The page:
Exclusive: Nosotek website hacked
The website of Nosotek, the foreign-North Korean software programming joint venture, has been hacked. The site was hit sometime late Sunday or early Monday and its front page was replaced with a message in French, English and Korean attacking North Korea. [This story has been updated. Please see below.]
“The Democratic People’s Republic of Korea believes in an Atheist system of Communism, and promotes only the worship of its leaders. Why then, does Iran choose to work with them while claiming to be an Islamic state?”
Underneath were a couple of pictures of Kim Jong Un, one of him on a horse and another at an amusement park, alongside a photo of malnourished children and the famous nighttime satellite photo showing North Korea in darkness next to a bright South Korea and China.
Another trilingual message followed:
“The people of North Korea are repressed, while their leader is fattened and spoiled. This is workers paradise? No it is exploitation of the workers.”
And before the bottom of the page an advertisement served by Google’s ad network, which on my screen was looked a little bizarre as it promoted the Dodge Ram pick-up truck.
The website isn’t hosted in North Korea. It’s one of many that are hosted on servers overseas. In Nosotek’s case, the company is using a server operated by Neue Medien Munich in Germany.
A tag on the page claimed the hack was the work of “Syndicat de Boucher-Leblanc.” A linked website entitled “Global Clandestine Operations Network” has information in English, French, Russian and Arabic, but offers little information about the group.
As of time of writing, the group has not returned a request for comment.
Here’s what it looked like:
UPDATE: A reader writes to note, “the French text is definitely not written by a French native. Too many obvious mistakes even a 10 year old would not make. it is Google translated. but then, why put the French text in front, with the biggest font? PS. Korean version is google translated too.”
UPDATE 2: The hacker who attacked the site appears to also be posting online under the name “Free Syrian Navy.” The PayPal donate button on the linked Clandestine Operations site links to an account held by “firstname.lastname@example.org.”
Further, the Google AdWords account (pub-0189838191925575) used on the hacked page is the same as that used on the Clandestine Operations site. It’s also the same one used on a Free Syrian Navy Blogspot page. The associated Blogspot profile doesn’t add any additional information about the user.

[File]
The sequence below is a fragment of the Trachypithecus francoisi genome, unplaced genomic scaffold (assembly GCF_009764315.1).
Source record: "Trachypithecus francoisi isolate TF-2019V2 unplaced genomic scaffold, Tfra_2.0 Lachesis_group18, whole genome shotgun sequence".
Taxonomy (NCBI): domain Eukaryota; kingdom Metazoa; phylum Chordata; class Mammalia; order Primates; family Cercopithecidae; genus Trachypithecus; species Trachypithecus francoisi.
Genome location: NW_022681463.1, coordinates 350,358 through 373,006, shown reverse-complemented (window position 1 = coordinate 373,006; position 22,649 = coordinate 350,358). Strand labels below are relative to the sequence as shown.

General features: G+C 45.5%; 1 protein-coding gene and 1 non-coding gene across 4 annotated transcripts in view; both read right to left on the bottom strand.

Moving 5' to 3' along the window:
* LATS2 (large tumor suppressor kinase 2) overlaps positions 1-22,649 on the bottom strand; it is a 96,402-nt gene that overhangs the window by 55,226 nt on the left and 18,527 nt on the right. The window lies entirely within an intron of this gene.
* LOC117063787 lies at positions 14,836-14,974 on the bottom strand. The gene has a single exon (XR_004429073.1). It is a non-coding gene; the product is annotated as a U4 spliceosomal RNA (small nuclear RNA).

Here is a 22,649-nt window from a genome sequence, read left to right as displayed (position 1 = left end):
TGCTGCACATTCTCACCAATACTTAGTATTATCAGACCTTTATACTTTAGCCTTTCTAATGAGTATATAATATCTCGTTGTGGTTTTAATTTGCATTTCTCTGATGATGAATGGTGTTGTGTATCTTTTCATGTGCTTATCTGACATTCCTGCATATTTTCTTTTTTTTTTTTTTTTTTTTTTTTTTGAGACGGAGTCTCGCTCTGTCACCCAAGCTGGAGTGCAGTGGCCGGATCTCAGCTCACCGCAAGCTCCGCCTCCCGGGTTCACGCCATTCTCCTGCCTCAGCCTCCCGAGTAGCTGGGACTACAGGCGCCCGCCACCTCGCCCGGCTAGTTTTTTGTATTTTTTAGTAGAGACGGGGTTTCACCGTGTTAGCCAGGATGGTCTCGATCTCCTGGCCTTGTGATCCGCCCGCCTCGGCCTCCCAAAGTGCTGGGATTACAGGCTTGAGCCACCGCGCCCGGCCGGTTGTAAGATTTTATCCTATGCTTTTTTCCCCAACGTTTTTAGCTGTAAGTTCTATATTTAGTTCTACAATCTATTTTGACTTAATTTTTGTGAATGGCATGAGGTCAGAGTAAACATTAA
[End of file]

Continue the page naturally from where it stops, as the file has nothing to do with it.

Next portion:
The AdWords account was also added to a Wikipedia page in an attempt to promote a fourth website, go-college.webs.com, by a user calling themselves “Assed206.” The page now redirects to the Clandestine Operations home page.
There’s also a Global Clandestine Operations Network Facebook page that lists the mission as, “We provide anonymous communication and secure browsing tools to help fight terrorism and global violence!”
And a Twitter feed @clandestinenet.
UPDATE 3: The Nosotek website is now returning an error message. The hacked content has gone, but the main site is yet to return.
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|Print article||This entry was posted by Martyn Williams on February 11, 2013 at 14:44, and is filed under Hacking, Internet, Security, Websites. Follow any responses to this post through RSS 2.0. You can leave a response or trackback from your own site.|
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about 2 years ago - No comments
Bloomberg has a well-researched piece on Nosotek, the North Korean computer programming joint-venture that’s been busy developing mobile games. I spoke to the company back in June when I was writing “The world’s most unusual outsourcing destination” and at the time found a single Nosotek game: Bobby’s Blocks. Bloomberg managed to find several other titles,…
about 2 years ago - 2 comments
North Korea has been quietly building up its IT industry and a handful of companies are looking overseas for business. In this story, I looked at software outsourcing in North Korea. We interviewed Nosotek, one of the few foreign-DPRK joint ventures, and some of their customers. Read the full story at Computerworld. No related posts.